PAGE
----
Eversley began to mature as an artist when he bought an industrial turntable, a rotary mechanism for casting molten metals that resembles a pottery wheel and was commonly used in airplane manufacture. The other Light and Space artists cast their synthetic resins from horizontal, stationary molds. Eversley’s innovation was to pour layers of liquid polyester infused with brilliant color into twenty-inch, vertical molds that he spun on the turntable. Casting by centrifugal force, he could produce a variety of shapes with parabolic curves and concave depressions within linear planes.
Some he cut into vertical tapers, but most became his signature “lenses,” perfectly round, highly polished sculptures that, clear or opaque, project an ineffable, otherworldly presence. Once he salvaged and retrofitted an old turntable last used for encasing the atomic bomb that destroyed Hiroshima—a true story—the scale of the lenses increased to 40 inches in diameter. Because their parabolic curves amplify sound and refract light, like a human iris adjusting to changing conditions, the lenses create a fish-eye effect for viewers looking into them while reflecting the environment around them.
“They really draw you in,” says Courtenay Finn, curator of Fred Eversley: Reflecting Back (the World), an exhibition mounted late last year at the Orange County Museum of Art in Santa Ana, California. The show created “a lot of joy in viewers,” Finn noted, characterizing one lens as a “cosmic explosion.” Equally resonant with audiences was the story of how the scientist in Eversley became so metaphysical an artist.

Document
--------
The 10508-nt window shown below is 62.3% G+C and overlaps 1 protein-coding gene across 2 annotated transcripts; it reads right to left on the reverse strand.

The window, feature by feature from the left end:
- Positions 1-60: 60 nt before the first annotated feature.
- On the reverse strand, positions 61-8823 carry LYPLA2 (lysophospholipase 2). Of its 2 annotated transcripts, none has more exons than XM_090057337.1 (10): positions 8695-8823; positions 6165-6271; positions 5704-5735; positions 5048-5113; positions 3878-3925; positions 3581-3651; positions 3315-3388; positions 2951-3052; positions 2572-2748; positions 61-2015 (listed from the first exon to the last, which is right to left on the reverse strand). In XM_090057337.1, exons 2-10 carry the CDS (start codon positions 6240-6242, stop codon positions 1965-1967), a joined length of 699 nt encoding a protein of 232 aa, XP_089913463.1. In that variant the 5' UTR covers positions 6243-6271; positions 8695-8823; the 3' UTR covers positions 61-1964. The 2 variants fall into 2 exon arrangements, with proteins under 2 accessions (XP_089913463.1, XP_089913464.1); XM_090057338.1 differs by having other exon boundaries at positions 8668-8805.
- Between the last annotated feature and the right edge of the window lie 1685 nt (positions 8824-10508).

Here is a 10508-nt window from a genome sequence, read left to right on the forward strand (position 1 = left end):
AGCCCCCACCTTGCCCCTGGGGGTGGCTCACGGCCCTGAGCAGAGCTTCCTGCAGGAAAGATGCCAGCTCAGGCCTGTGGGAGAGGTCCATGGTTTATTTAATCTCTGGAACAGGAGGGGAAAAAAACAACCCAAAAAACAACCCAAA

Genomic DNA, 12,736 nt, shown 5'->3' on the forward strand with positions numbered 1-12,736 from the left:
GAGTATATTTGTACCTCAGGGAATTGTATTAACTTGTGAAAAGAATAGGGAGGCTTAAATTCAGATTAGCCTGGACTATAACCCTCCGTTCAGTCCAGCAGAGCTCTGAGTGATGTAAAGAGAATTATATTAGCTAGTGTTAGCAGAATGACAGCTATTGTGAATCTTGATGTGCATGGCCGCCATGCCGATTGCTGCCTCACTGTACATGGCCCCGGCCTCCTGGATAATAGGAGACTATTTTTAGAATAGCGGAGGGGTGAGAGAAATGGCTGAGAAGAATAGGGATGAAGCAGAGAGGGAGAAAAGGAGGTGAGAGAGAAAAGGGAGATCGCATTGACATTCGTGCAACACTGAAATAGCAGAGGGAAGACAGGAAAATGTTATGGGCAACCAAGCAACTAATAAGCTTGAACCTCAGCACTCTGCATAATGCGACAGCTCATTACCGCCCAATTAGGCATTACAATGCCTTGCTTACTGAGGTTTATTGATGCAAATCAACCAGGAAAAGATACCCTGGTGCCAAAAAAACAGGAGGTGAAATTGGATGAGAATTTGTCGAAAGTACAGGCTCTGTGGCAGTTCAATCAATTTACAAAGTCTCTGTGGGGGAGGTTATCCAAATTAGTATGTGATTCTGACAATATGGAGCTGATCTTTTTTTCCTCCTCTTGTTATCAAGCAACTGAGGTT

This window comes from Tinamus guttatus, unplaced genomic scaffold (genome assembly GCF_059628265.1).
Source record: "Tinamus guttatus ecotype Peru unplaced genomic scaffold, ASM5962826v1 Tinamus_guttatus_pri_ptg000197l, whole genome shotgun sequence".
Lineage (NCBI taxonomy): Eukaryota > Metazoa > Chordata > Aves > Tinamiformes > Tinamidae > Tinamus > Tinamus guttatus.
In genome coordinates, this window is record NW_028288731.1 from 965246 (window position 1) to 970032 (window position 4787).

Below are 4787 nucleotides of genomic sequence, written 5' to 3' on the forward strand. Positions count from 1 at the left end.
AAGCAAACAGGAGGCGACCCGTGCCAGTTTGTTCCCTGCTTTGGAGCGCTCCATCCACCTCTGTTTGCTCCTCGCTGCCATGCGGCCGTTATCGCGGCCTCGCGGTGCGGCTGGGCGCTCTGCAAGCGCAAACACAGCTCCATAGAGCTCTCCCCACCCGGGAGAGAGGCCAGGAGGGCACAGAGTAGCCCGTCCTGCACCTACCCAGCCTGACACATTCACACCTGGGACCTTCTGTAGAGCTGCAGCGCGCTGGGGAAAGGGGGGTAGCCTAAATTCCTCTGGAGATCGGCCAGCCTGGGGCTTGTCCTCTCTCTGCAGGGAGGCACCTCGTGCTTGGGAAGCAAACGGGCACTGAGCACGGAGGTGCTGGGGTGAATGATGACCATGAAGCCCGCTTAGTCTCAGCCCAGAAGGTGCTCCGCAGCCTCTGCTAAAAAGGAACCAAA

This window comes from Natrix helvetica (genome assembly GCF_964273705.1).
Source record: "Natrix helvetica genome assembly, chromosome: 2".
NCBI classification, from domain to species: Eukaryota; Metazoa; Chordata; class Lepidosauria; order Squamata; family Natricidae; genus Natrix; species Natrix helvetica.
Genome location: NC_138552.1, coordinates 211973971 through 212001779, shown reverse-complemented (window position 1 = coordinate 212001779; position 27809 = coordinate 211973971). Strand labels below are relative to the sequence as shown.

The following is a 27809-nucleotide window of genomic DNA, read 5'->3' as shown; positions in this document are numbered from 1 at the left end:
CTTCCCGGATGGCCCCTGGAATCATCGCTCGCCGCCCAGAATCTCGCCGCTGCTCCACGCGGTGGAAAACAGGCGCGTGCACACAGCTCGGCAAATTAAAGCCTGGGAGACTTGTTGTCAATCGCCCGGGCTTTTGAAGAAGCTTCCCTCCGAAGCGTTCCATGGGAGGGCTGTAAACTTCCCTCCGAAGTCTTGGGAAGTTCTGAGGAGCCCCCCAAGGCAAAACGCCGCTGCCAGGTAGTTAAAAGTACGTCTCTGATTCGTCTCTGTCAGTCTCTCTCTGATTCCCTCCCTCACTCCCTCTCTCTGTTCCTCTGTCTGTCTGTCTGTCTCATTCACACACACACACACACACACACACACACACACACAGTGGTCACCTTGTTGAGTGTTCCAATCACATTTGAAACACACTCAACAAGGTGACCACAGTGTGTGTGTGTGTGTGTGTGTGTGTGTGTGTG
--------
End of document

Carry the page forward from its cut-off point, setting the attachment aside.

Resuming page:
It starts in 1969, when he followed a suggestion from Altoon’s friend Robert Rauschenberg and took a dozen early sculptures that were small enough to pack in a suitcase to New York. His first stop was the Leo Castelli Gallery on East 77th Street off Madison Avenue. A year earlier, the period’s most influential art dealer had rescued a still-hobbling Eversley from drowning after an inebriated Rauschenberg threw him and his crutches into a Pasadena swimming pool. In New York, Castelli waved off Eversley’s plastic abstractions, but Ivan Karp, his gallery director, proposed a one-man show at OK Harris, the gallery he was soon to open in SoHo. Eversley accepted.
A few blocks down the avenue he found Multiples, Inc., a shop adjacent to the Whitney Museum of American Art that sold artists’ prints and editioned objects. Its proprietor, the future international dealer Marian Goodman, was partial to art made with new materials and unusual techniques. She picked out one sculpture and asked if Eversley could reproduce it in multiple. Without knowing how, Eversley said yes.
He also learned that Marcia Silverman, the teenager who had worked beside him at the Folklore Center, was now Marcia Tucker, the Whitney’s most adventurous curator. Tucker took one look at his sculptures and invited him to do a solo show the following year.
Back in Venice, Eversley worked overtime to fulfill his commitments, which soon included gallery exhibitions in Chicago and LA. After he attended the inaugural Art Basel with a collector in his growing network and showed his work to dealers there, more exhibitions followed in Paris, London, and Palm Beach.
By 1975, SoHo had become the world center of contemporary art, but on the advice of a friend, Eversley chose to exhibit his new lenses at a midtown gallery established by a dealer named Andrew Crispo whose backer was Baron Hans Heinrich Thyssen-Bornemisza, the Swiss industrialist and art collector. (This was well before Crispo became embroiled in a grisly murder and went out of business.) From that show Thyssen-Bornemisza bought a violet-red lens and brought it to Villa Favorita, his home on Switzerland’s Lake Lugano.